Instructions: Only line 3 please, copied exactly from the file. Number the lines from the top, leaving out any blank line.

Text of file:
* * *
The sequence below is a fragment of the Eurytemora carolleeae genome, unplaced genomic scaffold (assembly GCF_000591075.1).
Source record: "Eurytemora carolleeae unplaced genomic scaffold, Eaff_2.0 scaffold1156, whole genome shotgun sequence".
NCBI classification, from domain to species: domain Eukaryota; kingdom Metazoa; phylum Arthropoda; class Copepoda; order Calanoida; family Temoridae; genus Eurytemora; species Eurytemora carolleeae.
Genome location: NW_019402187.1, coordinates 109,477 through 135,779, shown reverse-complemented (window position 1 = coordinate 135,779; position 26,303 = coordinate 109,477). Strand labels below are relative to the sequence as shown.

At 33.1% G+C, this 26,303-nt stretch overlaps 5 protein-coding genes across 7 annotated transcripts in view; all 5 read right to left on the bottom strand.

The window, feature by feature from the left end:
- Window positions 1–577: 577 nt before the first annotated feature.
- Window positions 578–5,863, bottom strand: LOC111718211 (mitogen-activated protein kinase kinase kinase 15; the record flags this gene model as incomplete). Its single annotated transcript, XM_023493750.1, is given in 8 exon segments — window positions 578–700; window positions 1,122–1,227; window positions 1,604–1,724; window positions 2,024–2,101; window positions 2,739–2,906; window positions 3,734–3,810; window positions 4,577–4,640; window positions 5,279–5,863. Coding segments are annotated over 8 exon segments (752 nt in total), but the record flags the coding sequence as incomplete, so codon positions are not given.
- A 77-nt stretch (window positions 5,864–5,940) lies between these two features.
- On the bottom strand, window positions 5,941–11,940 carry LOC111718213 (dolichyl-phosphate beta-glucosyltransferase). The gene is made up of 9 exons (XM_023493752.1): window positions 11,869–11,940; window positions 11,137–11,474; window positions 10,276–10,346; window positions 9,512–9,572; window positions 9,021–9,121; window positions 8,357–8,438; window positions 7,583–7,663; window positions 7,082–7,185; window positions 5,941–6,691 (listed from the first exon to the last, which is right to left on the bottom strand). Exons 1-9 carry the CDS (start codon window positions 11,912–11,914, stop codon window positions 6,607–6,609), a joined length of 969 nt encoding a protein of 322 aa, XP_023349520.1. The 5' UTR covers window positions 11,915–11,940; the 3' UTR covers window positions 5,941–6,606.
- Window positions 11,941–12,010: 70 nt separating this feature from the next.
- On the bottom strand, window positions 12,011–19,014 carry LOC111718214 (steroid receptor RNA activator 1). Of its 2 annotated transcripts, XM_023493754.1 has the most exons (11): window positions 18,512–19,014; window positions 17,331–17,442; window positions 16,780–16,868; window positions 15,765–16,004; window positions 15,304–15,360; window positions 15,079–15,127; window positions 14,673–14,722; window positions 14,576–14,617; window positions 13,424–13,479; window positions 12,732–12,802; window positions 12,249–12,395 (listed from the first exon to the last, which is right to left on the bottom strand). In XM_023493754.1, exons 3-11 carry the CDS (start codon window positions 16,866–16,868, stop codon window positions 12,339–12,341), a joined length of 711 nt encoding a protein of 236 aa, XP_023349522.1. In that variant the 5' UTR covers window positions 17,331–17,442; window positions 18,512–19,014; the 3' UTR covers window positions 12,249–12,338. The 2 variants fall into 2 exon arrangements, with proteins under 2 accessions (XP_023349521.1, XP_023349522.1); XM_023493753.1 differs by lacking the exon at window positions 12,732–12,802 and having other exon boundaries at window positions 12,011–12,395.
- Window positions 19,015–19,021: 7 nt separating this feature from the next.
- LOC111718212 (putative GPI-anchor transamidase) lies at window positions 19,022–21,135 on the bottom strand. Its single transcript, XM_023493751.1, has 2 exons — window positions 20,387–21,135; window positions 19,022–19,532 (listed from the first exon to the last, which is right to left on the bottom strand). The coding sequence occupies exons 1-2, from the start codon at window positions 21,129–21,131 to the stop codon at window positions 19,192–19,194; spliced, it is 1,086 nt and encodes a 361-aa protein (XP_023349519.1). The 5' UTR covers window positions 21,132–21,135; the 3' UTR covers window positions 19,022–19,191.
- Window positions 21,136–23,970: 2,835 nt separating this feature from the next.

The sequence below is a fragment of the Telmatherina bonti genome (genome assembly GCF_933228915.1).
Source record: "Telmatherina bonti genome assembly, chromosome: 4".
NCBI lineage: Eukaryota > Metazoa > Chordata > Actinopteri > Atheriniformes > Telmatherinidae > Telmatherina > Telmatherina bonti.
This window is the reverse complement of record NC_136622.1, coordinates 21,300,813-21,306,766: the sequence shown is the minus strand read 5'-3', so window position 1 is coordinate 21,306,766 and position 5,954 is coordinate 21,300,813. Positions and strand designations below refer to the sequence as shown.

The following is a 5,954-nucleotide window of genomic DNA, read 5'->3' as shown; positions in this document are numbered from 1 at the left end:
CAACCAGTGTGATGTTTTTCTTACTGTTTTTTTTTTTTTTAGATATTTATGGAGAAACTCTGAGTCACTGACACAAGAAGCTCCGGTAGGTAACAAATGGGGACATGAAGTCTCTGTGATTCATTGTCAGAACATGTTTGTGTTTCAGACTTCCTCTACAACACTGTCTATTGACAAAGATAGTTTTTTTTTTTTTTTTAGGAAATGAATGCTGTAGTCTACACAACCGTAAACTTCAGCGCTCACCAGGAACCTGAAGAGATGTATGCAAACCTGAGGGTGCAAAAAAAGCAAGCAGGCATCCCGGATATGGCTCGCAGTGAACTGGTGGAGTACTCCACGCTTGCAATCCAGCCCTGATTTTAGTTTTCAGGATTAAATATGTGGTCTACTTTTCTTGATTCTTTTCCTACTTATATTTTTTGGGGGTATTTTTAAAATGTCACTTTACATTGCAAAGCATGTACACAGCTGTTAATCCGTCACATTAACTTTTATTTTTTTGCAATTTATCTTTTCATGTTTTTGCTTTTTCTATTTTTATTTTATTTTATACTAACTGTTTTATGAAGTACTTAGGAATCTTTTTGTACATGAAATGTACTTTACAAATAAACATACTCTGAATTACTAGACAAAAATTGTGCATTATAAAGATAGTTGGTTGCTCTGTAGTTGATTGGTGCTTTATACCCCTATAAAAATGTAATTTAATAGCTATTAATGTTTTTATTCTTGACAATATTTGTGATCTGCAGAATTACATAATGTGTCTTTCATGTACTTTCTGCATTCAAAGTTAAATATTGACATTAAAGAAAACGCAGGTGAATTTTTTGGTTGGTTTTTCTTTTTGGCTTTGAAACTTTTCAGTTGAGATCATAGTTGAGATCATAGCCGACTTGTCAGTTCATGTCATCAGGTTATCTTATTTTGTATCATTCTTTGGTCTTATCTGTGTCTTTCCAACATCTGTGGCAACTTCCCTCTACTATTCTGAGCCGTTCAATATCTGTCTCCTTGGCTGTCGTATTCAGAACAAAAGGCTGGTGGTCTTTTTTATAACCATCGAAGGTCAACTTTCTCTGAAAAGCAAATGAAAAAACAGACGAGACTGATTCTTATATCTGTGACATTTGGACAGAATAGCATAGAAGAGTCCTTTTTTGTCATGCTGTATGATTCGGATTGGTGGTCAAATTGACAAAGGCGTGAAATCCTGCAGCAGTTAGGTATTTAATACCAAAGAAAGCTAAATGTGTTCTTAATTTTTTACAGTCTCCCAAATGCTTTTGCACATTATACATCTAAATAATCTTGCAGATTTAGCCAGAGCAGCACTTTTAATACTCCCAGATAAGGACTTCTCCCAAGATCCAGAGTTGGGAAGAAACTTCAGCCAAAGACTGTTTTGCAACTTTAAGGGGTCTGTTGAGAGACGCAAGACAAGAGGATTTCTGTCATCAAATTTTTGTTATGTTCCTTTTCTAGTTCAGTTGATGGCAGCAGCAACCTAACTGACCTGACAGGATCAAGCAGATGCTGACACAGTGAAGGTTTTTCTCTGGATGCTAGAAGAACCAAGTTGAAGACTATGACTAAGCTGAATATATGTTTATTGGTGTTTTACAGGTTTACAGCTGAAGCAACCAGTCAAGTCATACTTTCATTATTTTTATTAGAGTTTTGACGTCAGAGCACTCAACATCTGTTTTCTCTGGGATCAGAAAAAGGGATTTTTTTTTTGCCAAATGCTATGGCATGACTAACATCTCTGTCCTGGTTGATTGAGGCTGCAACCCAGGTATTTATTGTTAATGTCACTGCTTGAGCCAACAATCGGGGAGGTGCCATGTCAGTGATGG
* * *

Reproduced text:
NCBI classification, from domain to species: domain Eukaryota; kingdom Metazoa; phylum Arthropoda; class Copepoda; order Calanoida; family Temoridae; genus Eurytemora; species Eurytemora carolleeae.